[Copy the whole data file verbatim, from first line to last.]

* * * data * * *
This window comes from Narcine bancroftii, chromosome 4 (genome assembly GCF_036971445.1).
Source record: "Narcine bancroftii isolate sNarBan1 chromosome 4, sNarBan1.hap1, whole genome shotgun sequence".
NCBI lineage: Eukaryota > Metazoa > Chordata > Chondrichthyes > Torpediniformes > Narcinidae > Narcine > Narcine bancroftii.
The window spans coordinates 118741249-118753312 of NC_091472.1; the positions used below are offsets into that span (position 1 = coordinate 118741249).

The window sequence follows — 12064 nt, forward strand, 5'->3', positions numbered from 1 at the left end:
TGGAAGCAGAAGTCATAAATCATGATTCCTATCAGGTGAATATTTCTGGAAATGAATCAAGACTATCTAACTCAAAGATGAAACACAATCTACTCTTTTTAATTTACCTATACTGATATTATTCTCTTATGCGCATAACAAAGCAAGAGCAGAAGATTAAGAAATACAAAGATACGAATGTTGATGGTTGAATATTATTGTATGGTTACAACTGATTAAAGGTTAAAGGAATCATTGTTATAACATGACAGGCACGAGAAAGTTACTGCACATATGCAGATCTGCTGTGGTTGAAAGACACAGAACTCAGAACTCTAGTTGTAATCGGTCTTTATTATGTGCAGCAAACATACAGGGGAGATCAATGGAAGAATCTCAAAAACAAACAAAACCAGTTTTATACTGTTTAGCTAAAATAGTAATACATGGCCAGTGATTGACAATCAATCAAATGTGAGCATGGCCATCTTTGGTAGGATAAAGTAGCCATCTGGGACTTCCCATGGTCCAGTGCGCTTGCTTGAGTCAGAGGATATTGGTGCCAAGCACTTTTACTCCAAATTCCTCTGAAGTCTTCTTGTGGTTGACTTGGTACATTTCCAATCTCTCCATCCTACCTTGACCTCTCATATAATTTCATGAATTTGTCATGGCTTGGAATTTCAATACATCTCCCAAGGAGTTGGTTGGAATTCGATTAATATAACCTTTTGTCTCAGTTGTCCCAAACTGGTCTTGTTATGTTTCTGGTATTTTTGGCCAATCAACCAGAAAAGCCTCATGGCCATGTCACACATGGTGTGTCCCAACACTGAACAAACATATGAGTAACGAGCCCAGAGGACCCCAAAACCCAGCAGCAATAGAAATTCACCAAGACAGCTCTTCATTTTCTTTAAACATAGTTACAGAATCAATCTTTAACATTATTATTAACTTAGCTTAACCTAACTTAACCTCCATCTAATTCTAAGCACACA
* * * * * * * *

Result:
This window comes from Narcine bancroftii, chromosome 4 (genome assembly GCF_036971445.1).
Source record: "Narcine bancroftii isolate sNarBan1 chromosome 4, sNarBan1.hap1, whole genome shotgun sequence".
NCBI lineage: Eukaryota > Metazoa > Chordata > Chondrichthyes > Torpediniformes > Narcinidae > Narcine > Narcine bancroftii.
The window spans coordinates 118741249-118753312 of NC_091472.1; the positions used below are offsets into that span (position 1 = coordinate 118741249).

The window sequence follows — 12064 nt, forward strand, 5'->3', positions numbered from 1 at the left end:
TGGAAGCAGAAGTCATAAATCATGATTCCTATCAGGTGAATATTTCTGGAAATGAATCAAGACTATCTAACTCAAAGATGAAACACAATCTACTCTTTTTAATTTACCTATACTGATATTATTCTCTTATGCGCATAACAAAGCAAGAGCAGAAGATTAAGAAATACAAAGATACGAATGTTGATGGTTGAATATTATTGTATGGTTACAACTGATTAAAGGTTAAAGGAATCATTGTTATAACATGACAGGCACGAGAAAGTTACTGCACATATGCAGATCTGCTGTGGTTGAAAGACACAGAACTCAGAACTCTAGTTGTAATCGGTCTTTATTATGTGCAGCAAACATACAGGGGAGATCAATGGAAGAATCTCAAAAACAAACAAAACCAGTTTTATACTGTTTAGCTAAAATAGTAATACATGGCCAGTGATTGACAATCAATCAAATGTGAGCATGGCCATCTTTGGTAGGATAAAGTAGCCATCTGGGACTTCCCATGGTCCAGTGCGCTTGCTTGAGTCAGAGGATATTGGTGCCAAGCACTTTTACTCCAAATTCCTCTGAAGTCTTCTTGTGGTTGACTTGGTACATTTCCAATCTCTCCATCCTACCTTGACCTCTCATATAATTTCATGAATTTGTCATGGCTTGGAATTTCAATACATCTCCCAAGGAGTTGGTTGGAATTCGATTAATATAACCTTTTGTCTCAGTTGTCCCAAACTGGTCTTGTTATGTTTCTGGTATTTTTGGCCAATCAACCAGAAAAGCCTCATGGCCATGTCACACATGGTGTGTCCCAACACTGAACAAACATATGAGTAACGAGCCCAGAGGACCCCAAAACCCAGCAGCAATAGAAATTCACCAAGACAGCTCTTCATTTTCTTTAAACATAGTTACAGAATCAATCTTTAACATTATTATTAACTTAGCTTAACCTAACTTAACCTCCATCTAATTCTAAGCACACA